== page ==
He closed with one wish for San Diego: “gaining a little bit of confidence and whole lot of swagger.”
Mayor Bob Filner was the SD Press Club's first Newsmaker of 2013; Mark Cafferty will be its second. Join the San Diego business and journalism community for a breakfast this Thursday, Feb. 28 at 7:30 a.m. Mark will provide new EDC updates including the recent successes the organization has had generating and maintaining jobs throughout the region. He also will tell you how he really feels about attempts to lure businesses from California to Texas, and you'll get the latest update on efforts in Washington to curtail across-the-board budget cuts (known as Sequestration) scheduled to take effect Friday. You won't want to miss it.
Everyone is welcome! Please find more details and RSVP here.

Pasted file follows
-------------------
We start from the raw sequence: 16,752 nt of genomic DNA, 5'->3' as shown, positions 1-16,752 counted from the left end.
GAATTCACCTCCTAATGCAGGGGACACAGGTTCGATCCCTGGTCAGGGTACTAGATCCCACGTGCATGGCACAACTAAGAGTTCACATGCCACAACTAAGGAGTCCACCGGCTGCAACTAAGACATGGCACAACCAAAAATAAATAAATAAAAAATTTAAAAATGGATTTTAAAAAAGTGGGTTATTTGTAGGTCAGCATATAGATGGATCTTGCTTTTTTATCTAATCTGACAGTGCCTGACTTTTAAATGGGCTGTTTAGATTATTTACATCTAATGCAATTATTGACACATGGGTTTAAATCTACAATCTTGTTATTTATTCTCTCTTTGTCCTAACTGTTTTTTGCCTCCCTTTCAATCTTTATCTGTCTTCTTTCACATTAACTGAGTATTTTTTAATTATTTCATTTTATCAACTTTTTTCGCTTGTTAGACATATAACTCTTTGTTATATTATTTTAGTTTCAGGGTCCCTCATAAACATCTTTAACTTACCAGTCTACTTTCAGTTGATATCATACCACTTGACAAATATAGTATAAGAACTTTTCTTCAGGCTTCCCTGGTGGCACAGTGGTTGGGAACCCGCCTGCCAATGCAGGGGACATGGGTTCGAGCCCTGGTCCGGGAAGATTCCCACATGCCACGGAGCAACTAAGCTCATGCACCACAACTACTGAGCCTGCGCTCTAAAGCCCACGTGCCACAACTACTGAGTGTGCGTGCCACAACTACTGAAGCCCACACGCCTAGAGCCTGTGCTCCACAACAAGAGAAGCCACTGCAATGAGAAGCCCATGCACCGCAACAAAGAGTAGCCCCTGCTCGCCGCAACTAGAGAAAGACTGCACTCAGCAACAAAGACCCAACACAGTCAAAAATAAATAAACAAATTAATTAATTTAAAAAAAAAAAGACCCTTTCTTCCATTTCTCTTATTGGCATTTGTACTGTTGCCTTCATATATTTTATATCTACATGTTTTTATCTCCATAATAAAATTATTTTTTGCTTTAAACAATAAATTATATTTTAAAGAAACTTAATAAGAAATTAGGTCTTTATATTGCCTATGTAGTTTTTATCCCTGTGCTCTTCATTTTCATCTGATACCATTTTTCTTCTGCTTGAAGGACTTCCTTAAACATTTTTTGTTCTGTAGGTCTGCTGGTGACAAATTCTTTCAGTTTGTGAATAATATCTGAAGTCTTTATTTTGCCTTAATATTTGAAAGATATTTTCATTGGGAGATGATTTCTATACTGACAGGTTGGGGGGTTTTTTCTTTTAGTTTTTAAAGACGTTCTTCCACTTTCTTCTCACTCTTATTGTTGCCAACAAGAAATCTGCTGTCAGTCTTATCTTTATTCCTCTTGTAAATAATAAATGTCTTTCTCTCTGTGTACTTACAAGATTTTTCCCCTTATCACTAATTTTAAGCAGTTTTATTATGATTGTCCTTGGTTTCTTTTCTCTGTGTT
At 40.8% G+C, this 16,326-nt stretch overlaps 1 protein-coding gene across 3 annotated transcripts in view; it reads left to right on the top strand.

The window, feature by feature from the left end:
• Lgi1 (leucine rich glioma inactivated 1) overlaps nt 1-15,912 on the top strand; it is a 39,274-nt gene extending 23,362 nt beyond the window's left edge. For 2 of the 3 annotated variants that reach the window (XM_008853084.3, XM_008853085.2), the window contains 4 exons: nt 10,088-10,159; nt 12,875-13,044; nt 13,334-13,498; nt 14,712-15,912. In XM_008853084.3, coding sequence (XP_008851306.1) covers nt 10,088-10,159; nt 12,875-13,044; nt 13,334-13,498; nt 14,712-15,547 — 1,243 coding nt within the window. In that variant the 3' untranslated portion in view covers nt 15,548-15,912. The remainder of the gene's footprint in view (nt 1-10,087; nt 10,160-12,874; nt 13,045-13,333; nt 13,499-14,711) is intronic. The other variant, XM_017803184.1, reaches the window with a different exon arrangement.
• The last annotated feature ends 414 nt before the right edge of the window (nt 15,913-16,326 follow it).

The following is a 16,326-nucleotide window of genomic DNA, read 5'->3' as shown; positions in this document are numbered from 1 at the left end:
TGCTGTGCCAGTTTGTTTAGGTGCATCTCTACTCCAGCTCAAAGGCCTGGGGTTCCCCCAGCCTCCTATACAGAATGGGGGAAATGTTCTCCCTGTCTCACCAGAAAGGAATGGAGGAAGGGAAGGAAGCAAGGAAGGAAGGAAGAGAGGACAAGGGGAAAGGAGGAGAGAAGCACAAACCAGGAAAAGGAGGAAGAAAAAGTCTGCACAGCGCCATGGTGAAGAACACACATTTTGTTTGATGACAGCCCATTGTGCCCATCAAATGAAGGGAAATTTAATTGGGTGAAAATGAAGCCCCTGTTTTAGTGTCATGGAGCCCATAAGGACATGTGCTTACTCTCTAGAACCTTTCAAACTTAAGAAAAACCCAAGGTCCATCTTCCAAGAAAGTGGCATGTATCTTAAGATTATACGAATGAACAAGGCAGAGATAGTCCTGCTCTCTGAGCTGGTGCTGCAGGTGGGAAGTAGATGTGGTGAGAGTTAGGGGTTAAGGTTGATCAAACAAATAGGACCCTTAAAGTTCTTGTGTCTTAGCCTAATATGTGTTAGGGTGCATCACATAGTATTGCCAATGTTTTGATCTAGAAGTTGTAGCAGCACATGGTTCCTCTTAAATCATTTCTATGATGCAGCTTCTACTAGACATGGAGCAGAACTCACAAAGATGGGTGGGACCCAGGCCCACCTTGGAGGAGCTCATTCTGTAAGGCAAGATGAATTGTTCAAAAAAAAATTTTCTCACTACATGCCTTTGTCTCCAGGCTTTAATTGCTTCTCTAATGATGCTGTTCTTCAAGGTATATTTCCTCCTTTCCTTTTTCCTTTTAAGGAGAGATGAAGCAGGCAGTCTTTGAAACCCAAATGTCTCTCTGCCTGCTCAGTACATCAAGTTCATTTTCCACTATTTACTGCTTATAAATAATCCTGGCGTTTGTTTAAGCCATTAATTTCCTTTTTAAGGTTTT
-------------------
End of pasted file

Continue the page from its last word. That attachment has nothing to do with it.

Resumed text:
San Diego Venture Group gathered a diverse panel of San Diego-based venture capitalists recently to talk about their focus, how they spend their time, and what they recognize as red flags for prospective investments.
Jason Brown of Thomas McNerney & Partners made the first meeting/first date comparison with the comment that the venture investor/company relationship is like a marriage of sorts, except that you don’t want it to last … Compatibility is important when you’re going to spend so much time together. Brown concentrates on life sciences investing which carries huge risks and costs. “Getting to ‘yes’ is difficult. The elements of risk have to be achievable,” Brown said, “We have to look at clinical risk, scientific risk, regulatory risk, commercial and competitive risk.” Later, when a question came up about healthcare reform, he added reimbursement risk to the list. Despite these daunting odds, Brown said he spends as much as 50 percent of his time looking at new investments.